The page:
P2.81 The influence of large-scale westerly winds on Madden-Julian Oscillations

Thursday, 13 May 2010
Arizona Ballroom 7 (JW MArriott Starr Pass Resort)
Lei Zhou, Columbia University, Palisades, NY; and R. Murtugudde, M. Jochum, and R. Neale

The influence of large-scale zonal winds on the intraseasonal variabilities (ISVs) is examined with two NCAR CCSM3 model runs. The control run is a standard CCSM3 run with Zhang-McFarlane scheme for deep convection. The convection run has the same configurations as the control run except that the parameterization of convective momentum transport (CMT) is included. As a result of including CMT, the easterly wind bias over the tropical region from the eastern Indian Ocean to the western Pacific Ocean is reduced. The improved westerly winds lead to a better simulation of tropical ISVs in the atmosphere, which look more like realistic Madden-Julian Oscillations (MJOs). The strength of ISVs in the convection run is detectably stronger than that in the control run. In the convection run, the vertical profile of intraseasonal zonal winds (obtained with a band-pass filtering from 20 – 100 days) tilts westwards with heights, which is a favorable structure for the release of the potential energy due to the baroclinic instability. However, in the control run, the profile of intraseasonal zonal winds is almost vertically uniform, thus the ISVs are weaker than those in the convection run. Significant improvement in the organization of the simulated MJOs in the convection run is more interesting. The quadrature relation between the first two principal components (PCs) of the EOF analysis is well-captured, which indicates an eastward propagation of the simulated ISVs. In contrast, in the control run, there is almost no quadrature relation between the first two PCs, indicating no propagating intraseasonal signals in the zonal direction, although there are also some enhanced ISVs. Therefore, the improved westerly winds due to including CMT help to establish the coherent evolvement between the first two EOF modes of ISVs and hence contribute to the eastward propagation of simulated MJOs. Applying the method of stationary phase and with NCEP reanalysis, the eastward propagation speed of MJOs (~ 5 m/s) is likely to be determined by the mean zonal speed, which highlights the importance of the interaction between intraseasonal MJOs and the background state. This result is supposed to be helpful to reduce the too fast simulated MJOs (equivalently shorter MJO periods in simulations), if it is properly resolved in a model.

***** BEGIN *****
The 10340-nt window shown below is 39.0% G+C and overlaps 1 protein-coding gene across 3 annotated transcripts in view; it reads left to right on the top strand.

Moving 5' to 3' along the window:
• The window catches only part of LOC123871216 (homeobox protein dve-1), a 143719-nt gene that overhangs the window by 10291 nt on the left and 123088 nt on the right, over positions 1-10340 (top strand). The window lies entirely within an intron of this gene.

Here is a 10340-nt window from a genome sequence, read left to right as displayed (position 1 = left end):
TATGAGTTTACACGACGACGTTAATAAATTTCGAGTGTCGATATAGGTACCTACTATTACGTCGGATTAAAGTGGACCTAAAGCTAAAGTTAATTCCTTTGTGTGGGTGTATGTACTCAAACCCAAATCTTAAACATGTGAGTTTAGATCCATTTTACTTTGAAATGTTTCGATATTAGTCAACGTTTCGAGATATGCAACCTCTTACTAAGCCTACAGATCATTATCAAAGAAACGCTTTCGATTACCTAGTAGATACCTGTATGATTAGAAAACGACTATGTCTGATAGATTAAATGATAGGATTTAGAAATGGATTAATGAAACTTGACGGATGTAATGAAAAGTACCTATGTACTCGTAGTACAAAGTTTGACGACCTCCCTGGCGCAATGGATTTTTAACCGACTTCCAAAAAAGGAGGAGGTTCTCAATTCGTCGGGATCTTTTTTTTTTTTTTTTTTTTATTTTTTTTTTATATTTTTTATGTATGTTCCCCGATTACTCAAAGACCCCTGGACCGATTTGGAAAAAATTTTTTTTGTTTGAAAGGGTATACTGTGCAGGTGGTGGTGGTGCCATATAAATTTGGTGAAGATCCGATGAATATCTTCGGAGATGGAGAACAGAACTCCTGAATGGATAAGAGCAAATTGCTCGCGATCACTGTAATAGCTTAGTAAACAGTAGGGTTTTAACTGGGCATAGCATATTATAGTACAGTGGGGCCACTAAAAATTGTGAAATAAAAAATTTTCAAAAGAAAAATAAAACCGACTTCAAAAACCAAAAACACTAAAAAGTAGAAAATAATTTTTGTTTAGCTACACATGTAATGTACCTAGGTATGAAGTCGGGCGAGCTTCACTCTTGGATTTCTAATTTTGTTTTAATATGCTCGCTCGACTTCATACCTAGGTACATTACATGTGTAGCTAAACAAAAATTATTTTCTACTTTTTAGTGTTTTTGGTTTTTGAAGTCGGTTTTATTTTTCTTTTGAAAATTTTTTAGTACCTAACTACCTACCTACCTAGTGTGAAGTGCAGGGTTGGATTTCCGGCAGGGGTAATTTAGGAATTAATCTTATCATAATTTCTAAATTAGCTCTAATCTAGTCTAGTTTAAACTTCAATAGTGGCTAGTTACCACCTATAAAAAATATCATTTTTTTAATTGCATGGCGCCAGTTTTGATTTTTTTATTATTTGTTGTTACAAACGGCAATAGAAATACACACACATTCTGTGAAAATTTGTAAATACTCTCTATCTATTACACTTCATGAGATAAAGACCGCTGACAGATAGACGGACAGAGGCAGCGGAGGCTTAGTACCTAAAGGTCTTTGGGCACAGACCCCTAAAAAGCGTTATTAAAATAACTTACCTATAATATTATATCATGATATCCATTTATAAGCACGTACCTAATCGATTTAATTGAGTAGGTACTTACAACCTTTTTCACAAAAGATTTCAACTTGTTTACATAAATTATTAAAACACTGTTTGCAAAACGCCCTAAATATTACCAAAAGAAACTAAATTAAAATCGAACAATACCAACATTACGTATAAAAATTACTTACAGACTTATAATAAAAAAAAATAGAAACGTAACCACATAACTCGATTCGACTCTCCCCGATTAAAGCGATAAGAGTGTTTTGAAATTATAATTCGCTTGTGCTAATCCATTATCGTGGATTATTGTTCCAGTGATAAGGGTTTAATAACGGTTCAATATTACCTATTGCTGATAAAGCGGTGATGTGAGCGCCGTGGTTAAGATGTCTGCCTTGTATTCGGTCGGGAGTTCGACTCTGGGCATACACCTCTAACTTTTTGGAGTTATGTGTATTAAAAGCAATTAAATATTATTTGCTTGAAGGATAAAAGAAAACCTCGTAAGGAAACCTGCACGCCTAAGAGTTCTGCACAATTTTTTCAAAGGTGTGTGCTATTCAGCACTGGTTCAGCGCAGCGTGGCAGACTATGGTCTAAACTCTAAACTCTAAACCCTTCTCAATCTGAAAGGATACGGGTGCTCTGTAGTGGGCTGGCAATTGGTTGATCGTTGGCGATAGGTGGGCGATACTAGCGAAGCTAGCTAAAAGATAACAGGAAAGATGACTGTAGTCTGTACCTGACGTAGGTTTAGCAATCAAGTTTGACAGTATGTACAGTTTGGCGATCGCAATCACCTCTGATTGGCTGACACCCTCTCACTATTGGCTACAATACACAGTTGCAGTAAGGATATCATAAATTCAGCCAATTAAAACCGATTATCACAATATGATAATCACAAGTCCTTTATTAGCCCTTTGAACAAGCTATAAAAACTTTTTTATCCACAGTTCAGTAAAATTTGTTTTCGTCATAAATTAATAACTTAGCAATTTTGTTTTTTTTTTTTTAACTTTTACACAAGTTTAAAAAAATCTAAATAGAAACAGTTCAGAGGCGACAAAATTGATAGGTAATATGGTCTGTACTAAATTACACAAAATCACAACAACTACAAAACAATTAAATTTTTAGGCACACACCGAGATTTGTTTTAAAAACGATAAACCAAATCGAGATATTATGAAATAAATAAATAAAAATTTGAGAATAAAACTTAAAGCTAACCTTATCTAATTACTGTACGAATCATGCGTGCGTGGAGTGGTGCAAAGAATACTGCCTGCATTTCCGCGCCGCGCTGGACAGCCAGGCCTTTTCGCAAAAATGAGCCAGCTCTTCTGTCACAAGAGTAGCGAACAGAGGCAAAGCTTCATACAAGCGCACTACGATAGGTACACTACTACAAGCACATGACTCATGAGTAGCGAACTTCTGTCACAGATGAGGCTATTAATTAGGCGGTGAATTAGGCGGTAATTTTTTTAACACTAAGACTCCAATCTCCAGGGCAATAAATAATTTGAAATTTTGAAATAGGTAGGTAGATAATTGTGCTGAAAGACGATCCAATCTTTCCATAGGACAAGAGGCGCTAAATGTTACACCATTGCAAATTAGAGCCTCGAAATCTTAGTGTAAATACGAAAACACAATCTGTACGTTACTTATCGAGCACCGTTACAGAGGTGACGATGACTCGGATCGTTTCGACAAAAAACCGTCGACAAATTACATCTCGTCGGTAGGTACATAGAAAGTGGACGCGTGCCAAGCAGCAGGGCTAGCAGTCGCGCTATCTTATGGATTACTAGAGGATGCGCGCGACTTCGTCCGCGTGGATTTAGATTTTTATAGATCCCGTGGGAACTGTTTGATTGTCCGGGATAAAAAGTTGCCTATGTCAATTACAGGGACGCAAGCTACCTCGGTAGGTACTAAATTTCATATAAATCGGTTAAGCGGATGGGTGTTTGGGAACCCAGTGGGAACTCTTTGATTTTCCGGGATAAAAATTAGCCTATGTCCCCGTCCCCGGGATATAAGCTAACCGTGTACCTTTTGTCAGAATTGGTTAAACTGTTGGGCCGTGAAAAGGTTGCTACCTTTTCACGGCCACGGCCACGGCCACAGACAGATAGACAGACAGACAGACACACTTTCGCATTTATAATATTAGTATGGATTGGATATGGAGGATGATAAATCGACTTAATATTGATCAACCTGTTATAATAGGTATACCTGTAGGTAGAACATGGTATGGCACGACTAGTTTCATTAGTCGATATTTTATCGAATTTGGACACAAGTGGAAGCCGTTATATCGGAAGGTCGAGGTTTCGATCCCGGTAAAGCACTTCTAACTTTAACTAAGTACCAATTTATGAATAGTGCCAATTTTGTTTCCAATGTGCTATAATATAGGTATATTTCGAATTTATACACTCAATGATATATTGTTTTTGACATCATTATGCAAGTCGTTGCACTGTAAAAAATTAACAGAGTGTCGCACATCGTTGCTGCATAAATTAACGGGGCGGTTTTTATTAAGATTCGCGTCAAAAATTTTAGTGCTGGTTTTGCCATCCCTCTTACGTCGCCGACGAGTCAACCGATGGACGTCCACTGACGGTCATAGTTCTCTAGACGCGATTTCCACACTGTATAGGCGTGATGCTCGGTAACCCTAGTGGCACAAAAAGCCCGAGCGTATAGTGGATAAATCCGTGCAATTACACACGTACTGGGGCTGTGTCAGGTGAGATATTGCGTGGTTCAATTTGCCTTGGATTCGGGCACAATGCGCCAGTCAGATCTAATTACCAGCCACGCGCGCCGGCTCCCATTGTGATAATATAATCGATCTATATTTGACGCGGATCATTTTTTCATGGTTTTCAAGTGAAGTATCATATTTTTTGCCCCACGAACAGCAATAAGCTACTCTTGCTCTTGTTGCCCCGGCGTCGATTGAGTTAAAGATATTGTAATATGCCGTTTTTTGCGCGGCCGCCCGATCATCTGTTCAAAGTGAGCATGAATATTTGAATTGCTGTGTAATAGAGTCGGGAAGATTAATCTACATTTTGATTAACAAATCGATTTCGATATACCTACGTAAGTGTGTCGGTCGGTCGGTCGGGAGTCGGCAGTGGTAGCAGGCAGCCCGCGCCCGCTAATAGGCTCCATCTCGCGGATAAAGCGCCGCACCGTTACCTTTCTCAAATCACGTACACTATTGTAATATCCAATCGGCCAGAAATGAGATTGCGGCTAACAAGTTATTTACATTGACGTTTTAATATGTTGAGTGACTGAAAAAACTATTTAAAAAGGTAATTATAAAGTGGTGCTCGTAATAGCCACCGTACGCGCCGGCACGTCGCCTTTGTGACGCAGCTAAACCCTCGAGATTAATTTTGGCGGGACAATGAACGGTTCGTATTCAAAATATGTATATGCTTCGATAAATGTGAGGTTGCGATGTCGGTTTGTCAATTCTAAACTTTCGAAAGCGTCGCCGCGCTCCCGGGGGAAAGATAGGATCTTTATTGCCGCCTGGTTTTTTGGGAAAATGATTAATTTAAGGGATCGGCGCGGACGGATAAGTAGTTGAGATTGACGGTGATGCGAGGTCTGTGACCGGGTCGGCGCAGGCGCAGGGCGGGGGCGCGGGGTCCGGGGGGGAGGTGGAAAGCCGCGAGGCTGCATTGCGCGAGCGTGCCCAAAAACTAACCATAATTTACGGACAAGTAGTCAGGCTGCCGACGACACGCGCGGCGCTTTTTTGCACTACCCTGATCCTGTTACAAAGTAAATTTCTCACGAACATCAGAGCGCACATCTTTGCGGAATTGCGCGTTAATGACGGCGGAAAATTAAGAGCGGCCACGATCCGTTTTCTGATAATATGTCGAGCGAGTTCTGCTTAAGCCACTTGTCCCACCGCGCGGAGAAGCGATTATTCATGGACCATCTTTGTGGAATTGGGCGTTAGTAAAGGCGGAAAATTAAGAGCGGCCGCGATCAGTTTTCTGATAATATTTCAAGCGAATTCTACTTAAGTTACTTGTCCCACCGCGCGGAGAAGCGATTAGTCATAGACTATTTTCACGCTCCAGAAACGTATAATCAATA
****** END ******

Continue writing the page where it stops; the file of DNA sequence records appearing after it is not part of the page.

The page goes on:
- Indicates paper has been withdrawn from meeting
- Indicates an Award Winner